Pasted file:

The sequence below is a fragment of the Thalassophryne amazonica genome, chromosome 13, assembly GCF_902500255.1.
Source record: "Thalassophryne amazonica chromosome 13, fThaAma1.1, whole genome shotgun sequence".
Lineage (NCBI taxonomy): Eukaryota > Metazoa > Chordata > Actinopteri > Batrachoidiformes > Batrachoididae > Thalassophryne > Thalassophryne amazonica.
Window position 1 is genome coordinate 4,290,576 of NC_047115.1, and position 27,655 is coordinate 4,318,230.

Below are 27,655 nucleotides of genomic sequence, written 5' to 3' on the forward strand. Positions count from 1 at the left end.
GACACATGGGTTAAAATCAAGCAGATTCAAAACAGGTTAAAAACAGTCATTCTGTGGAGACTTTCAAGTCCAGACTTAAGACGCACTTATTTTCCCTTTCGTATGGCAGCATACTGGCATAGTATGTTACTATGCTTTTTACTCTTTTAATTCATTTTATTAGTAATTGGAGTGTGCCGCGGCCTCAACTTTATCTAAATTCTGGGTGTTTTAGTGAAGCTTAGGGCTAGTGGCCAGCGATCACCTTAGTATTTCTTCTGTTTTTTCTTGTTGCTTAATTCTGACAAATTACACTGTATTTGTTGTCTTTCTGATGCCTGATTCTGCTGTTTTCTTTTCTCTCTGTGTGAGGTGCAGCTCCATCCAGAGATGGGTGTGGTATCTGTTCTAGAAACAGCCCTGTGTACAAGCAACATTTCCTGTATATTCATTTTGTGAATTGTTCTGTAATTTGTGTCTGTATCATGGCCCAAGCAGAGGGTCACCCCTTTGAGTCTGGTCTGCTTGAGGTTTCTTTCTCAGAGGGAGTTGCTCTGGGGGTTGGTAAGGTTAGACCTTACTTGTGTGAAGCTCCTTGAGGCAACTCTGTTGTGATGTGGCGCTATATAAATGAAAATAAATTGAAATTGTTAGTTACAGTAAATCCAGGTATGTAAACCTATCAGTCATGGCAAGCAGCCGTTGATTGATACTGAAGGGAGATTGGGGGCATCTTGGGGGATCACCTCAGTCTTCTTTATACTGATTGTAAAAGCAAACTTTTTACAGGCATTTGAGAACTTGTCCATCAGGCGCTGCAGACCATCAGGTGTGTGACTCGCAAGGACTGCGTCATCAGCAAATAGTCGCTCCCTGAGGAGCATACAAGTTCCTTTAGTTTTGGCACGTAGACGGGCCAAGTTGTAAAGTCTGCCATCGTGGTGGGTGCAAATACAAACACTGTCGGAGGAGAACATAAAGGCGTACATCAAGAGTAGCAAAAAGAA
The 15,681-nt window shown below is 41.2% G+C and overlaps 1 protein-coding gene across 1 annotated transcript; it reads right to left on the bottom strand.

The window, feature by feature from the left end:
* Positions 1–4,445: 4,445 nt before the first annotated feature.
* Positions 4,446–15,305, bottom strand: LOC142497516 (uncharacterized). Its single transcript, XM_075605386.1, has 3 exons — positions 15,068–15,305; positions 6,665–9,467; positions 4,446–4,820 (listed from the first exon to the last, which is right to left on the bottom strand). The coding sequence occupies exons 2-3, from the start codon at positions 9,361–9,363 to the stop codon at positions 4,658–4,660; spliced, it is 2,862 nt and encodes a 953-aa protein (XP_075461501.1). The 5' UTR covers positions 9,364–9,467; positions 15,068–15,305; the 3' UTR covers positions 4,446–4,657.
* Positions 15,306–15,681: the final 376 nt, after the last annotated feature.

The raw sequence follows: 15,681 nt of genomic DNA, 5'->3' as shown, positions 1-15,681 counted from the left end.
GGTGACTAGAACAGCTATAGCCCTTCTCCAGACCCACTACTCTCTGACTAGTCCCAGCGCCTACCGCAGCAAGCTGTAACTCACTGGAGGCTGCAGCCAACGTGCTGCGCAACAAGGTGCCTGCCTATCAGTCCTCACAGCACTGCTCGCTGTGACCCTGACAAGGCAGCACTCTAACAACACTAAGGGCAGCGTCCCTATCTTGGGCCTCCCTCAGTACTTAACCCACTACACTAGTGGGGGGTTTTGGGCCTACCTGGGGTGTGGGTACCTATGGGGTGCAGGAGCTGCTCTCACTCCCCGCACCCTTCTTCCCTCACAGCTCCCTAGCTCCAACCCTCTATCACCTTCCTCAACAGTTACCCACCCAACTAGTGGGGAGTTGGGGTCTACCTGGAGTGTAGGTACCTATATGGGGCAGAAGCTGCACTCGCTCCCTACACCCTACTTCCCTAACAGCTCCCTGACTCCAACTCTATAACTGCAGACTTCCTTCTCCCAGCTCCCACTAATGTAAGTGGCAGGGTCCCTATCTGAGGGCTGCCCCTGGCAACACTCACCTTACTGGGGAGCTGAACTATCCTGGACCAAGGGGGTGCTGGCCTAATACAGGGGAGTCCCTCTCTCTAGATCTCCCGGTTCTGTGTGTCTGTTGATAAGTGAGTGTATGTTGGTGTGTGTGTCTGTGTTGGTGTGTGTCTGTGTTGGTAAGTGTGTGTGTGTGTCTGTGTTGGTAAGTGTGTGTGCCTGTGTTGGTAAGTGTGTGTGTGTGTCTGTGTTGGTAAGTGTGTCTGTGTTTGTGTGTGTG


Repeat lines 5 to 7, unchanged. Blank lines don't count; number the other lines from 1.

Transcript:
Below are 27,655 nucleotides of genomic sequence, written 5' to 3' on the forward strand. Positions count from 1 at the left end.
GACACATGGGTTAAAATCAAGCAGATTCAAAACAGGTTAAAAACAGTCATTCTGTGGAGACTTTCAAGTCCAGACTTAAGACGCACTTATTTTCCCTTTCGTATGGCAGCATACTGGCATAGTATGTTACTATGCTTTTTACTCTTTTAATTCATTTTATTAGTAATTGGAGTGTGCCGCGGCCTCAACTTTATCTAAATTCTGGGTGTTTTAGTGAAGCTTAGGGCTAGTGGCCAGCGATCACCTTAGTATTTCTTCTGTTTTTTCTTGTTGCTTAATTCTGACAAATTACACTGTATTTGTTGTCTTTCTGATGCCTGATTCTGCTGTTTTCTTTTCTCTCTGTGTGAGGTGCAGCTCCATCCAGAGATGGGTGTGGTATCTGTTCTAGAAACAGCCCTGTGTACAAGCAACATTTCCTGTATATTCATTTTGTGAATTGTTCTGTAATTTGTGTCTGTATCATGGCCCAAGCAGAGGGTCACCCCTTTGAGTCTGGTCTGCTTGAGGTTTCTTTCTCAGAGGGAGTTGCTCTGGGGGTTGGTAAGGTTAGACCTTACTTGTGTGAAGCTCCTTGAGGCAACTCTGTTGTGATGTGGCGCTATATAAATGAAAATAAATTGAAATTGTTAGTTACAGTAAATCCAGGTATGTAAACCTATCAGTCATGGCAAGCAGCCGTTGATTGATACTGAAGGGAGATTGGGGGCATCTTGGGGGATCACCTCAGTCTTCTTTATACTGATTGTAAAAGCAAACTTTTTACAGGCATTTGAGAACTTGTCCATCAGGCGCTGCAGACCATCAGGTGTGTGACTCGCAAGGACTGCGTCATCAGCAAATAGTCGCTCCCTGAGGAGCATACAAGTTCCTTTAGTTTTGGCACGTAGACGGGCCAAGTTGTAAAGTCTGCCATCGTGGTGGGTGCAAATACAAACACTGTCGGAGGAGAACATAAAGGCGTACATCAAGAGTAGCAAAAAGAA
The 15,681-nt window shown below is 41.2% G+C and overlaps 1 protein-coding gene across 1 annotated transcript; it reads right to left on the bottom strand.